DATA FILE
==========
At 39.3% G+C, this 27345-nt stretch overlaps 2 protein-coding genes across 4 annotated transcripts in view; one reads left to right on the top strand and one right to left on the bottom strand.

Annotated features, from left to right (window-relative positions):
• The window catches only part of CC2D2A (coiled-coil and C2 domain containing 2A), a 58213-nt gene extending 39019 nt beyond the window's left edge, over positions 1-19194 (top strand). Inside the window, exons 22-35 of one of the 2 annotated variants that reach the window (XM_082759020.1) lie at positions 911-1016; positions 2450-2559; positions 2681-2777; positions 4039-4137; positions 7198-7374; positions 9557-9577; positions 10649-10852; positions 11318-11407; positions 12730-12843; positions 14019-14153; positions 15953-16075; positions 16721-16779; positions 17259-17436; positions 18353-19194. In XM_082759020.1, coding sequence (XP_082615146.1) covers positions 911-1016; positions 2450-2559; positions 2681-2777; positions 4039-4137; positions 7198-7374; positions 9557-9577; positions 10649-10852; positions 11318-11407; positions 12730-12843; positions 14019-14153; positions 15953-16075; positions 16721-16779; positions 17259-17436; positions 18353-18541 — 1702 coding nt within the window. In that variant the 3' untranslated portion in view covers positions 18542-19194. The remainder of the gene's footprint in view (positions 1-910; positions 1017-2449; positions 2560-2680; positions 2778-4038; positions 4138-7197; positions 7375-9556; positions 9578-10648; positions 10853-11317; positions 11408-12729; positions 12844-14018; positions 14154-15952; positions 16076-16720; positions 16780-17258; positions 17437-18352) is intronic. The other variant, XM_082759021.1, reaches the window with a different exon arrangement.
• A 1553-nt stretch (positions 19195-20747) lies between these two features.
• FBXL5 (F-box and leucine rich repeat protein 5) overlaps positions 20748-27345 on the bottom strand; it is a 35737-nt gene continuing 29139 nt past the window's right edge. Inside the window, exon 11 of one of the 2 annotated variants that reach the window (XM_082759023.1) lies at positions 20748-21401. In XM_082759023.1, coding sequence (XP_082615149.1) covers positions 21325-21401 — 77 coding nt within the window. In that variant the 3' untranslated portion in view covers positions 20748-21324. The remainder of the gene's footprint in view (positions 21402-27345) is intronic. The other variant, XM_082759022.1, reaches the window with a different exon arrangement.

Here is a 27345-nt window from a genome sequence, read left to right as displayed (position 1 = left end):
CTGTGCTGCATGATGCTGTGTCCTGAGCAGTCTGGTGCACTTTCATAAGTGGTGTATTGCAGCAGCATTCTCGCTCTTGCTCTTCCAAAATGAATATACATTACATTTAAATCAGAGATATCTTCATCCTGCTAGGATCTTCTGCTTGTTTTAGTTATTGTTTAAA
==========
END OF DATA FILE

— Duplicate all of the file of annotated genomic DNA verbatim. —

At 39.3% G+C, this 27345-nt stretch overlaps 2 protein-coding genes across 4 annotated transcripts in view; one reads left to right on the top strand and one right to left on the bottom strand.

Annotated features, from left to right (window-relative positions):
• The window catches only part of CC2D2A (coiled-coil and C2 domain containing 2A), a 58213-nt gene extending 39019 nt beyond the window's left edge, over positions 1-19194 (top strand). Inside the window, exons 22-35 of one of the 2 annotated variants that reach the window (XM_082759020.1) lie at positions 911-1016; positions 2450-2559; positions 2681-2777; positions 4039-4137; positions 7198-7374; positions 9557-9577; positions 10649-10852; positions 11318-11407; positions 12730-12843; positions 14019-14153; positions 15953-16075; positions 16721-16779; positions 17259-17436; positions 18353-19194. In XM_082759020.1, coding sequence (XP_082615146.1) covers positions 911-1016; positions 2450-2559; positions 2681-2777; positions 4039-4137; positions 7198-7374; positions 9557-9577; positions 10649-10852; positions 11318-11407; positions 12730-12843; positions 14019-14153; positions 15953-16075; positions 16721-16779; positions 17259-17436; positions 18353-18541 — 1702 coding nt within the window. In that variant the 3' untranslated portion in view covers positions 18542-19194. The remainder of the gene's footprint in view (positions 1-910; positions 1017-2449; positions 2560-2680; positions 2778-4038; positions 4138-7197; positions 7375-9556; positions 9578-10648; positions 10853-11317; positions 11408-12729; positions 12844-14018; positions 14154-15952; positions 16076-16720; positions 16780-17258; positions 17437-18352) is intronic. The other variant, XM_082759021.1, reaches the window with a different exon arrangement.
• A 1553-nt stretch (positions 19195-20747) lies between these two features.
• FBXL5 (F-box and leucine rich repeat protein 5) overlaps positions 20748-27345 on the bottom strand; it is a 35737-nt gene continuing 29139 nt past the window's right edge. Inside the window, exon 11 of one of the 2 annotated variants that reach the window (XM_082759023.1) lies at positions 20748-21401. In XM_082759023.1, coding sequence (XP_082615149.1) covers positions 21325-21401 — 77 coding nt within the window. In that variant the 3' untranslated portion in view covers positions 20748-21324. The remainder of the gene's footprint in view (positions 21402-27345) is intronic. The other variant, XM_082759022.1, reaches the window with a different exon arrangement.

Here is a 27345-nt window from a genome sequence, read left to right as displayed (position 1 = left end):
CTGTGCTGCATGATGCTGTGTCCTGAGCAGTCTGGTGCACTTTCATAAGTGGTGTATTGCAGCAGCATTCTCGCTCTTGCTCTTCCAAAATGAATATACATTACATTTAAATCAGAGATATCTTCATCCTGCTAGGATCTTCTGCTTGTTTTAGTTATTGTTTAAA